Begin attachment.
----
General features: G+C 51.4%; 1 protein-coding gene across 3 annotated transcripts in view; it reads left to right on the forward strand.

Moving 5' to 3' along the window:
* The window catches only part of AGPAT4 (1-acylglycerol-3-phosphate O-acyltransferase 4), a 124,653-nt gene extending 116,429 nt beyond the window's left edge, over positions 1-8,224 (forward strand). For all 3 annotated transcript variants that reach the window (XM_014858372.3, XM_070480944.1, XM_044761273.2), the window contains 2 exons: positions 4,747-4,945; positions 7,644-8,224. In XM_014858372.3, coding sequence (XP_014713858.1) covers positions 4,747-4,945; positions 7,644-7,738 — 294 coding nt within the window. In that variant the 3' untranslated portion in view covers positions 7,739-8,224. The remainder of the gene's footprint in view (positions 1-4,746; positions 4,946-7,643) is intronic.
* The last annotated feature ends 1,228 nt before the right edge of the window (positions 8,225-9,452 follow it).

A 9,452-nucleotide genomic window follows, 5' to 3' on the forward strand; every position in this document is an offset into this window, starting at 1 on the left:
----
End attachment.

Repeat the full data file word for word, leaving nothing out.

General features: G+C 51.4%; 1 protein-coding gene across 3 annotated transcripts in view; it reads left to right on the forward strand.

Moving 5' to 3' along the window:
* The window catches only part of AGPAT4 (1-acylglycerol-3-phosphate O-acyltransferase 4), a 124,653-nt gene extending 116,429 nt beyond the window's left edge, over positions 1-8,224 (forward strand). For all 3 annotated transcript variants that reach the window (XM_014858372.3, XM_070480944.1, XM_044761273.2), the window contains 2 exons: positions 4,747-4,945; positions 7,644-8,224. In XM_014858372.3, coding sequence (XP_014713858.1) covers positions 4,747-4,945; positions 7,644-7,738 — 294 coding nt within the window. In that variant the 3' untranslated portion in view covers positions 7,739-8,224. The remainder of the gene's footprint in view (positions 1-4,746; positions 4,946-7,643) is intronic.
* The last annotated feature ends 1,228 nt before the right edge of the window (positions 8,225-9,452 follow it).

A 9,452-nucleotide genomic window follows, 5' to 3' on the forward strand; every position in this document is an offset into this window, starting at 1 on the left: